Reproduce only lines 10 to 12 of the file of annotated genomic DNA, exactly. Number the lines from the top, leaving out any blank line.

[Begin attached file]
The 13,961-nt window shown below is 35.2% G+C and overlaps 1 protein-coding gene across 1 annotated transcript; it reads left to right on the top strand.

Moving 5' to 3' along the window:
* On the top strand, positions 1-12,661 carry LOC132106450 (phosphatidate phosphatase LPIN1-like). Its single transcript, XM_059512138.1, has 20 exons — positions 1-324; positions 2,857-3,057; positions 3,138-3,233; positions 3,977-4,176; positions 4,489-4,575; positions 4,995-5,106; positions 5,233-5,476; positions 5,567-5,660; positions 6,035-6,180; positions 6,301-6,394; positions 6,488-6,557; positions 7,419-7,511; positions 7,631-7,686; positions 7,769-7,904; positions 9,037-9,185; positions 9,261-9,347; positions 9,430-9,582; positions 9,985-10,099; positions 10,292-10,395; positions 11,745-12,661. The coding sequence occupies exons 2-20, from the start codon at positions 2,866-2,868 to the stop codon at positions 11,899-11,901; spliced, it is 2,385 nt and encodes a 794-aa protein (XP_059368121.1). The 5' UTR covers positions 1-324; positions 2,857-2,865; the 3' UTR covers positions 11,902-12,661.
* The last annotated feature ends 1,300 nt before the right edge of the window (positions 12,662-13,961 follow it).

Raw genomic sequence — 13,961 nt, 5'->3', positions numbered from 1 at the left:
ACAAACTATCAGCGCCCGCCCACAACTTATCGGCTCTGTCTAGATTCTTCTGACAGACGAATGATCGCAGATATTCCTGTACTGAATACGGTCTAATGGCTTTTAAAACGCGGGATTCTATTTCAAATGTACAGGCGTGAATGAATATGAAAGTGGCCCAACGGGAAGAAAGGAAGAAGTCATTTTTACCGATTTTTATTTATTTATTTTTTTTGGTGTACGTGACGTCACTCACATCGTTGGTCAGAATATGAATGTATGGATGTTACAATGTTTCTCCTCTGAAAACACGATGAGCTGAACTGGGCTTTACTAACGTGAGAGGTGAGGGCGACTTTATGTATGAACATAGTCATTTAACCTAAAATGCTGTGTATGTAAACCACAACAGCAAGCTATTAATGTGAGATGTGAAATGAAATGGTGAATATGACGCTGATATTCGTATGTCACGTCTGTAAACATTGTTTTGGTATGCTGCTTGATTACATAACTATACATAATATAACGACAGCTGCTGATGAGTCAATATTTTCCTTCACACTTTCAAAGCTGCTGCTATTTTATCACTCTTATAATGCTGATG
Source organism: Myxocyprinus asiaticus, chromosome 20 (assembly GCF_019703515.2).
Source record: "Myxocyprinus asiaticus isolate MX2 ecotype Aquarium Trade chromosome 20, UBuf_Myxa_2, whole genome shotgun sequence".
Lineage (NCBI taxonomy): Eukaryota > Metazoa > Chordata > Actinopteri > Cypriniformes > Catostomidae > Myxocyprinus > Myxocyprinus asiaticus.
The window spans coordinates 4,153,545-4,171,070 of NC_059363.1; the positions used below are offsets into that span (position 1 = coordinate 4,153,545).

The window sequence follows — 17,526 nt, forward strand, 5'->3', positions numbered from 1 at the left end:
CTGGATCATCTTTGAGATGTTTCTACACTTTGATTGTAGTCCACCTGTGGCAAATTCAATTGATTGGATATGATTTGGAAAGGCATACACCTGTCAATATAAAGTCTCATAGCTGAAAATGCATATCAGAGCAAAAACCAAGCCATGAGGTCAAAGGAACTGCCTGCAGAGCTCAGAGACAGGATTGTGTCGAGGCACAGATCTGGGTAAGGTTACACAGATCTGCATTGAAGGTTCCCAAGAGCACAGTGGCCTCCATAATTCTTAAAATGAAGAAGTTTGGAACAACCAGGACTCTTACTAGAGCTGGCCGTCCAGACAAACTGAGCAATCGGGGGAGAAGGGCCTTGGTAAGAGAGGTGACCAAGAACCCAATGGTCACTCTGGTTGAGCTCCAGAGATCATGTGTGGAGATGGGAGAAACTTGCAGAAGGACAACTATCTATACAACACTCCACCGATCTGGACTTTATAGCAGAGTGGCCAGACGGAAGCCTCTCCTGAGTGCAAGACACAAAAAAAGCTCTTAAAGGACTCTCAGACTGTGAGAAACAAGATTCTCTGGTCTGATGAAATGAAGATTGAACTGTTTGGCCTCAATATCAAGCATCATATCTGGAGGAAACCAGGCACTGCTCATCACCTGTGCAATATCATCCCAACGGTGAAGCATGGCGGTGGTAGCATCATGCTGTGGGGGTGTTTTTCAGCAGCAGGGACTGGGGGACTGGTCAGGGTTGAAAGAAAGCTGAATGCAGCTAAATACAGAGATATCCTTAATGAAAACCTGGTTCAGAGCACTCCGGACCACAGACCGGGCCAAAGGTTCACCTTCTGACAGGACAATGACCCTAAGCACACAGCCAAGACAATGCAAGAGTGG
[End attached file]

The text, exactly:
The window spans coordinates 4,153,545-4,171,070 of NC_059363.1; the positions used below are offsets into that span (position 1 = coordinate 4,153,545).

The window sequence follows — 17,526 nt, forward strand, 5'->3', positions numbered from 1 at the left end:
CTGGATCATCTTTGAGATGTTTCTACACTTTGATTGTAGTCCACCTGTGGCAAATTCAATTGATTGGATATGATTTGGAAAGGCATACACCTGTCAATATAAAGTCTCATAGCTGAAAATGCATATCAGAGCAAAAACCAAGCCATGAGGTCAAAGGAACTGCCTGCAGAGCTCAGAGACAGGATTGTGTCGAGGCACAGATCTGGGTAAGGTTACACAGATCTGCATTGAAGGTTCCCAAGAGCACAGTGGCCTCCATAATTCTTAAAATGAAGAAGTTTGGAACAACCAGGACTCTTACTAGAGCTGGCCGTCCAGACAAACTGAGCAATCGGGGGAGAAGGGCCTTGGTAAGAGAGGTGACCAAGAACCCAATGGTCACTCTGGTTGAGCTCCAGAGATCATGTGTGGAGATGGGAGAAACTTGCAGAAGGACAACTATCTATACAACACTCCACCGATCTGGACTTTATAGCAGAGTGGCCAGACGGAAGCCTCTCCTGAGTGCAAGACACAAAAAAAGCTCTTAAAGGACTCTCAGACTGTGAGAAACAAGATTCTCTGGTCTGATGAAATGAAGATTGAACTGTTTGGCCTCAATATCAAGCATCATATCTGGAGGAAACCAGGCACTGCTCATCACCTGTGCAATATCATCCCAACGGTGAAGCATGGCGGTGGTAGCATCATGCTGTGGGGGTGTTTTTCAGCAGCAGGGACTGGGGGACTGGTCAGGGTTGAAAGAAAGCTGAATGCAGCTAAATACAGAGATATCCTTAATGAAAACCTGGTTCAGAGCACTCCGGACCACAGACCGGGCCAAAGGTTCACCTTCTGACAGGACAATGACCCTAAGCACACAGCCAAGACAATGCAAGAGTGG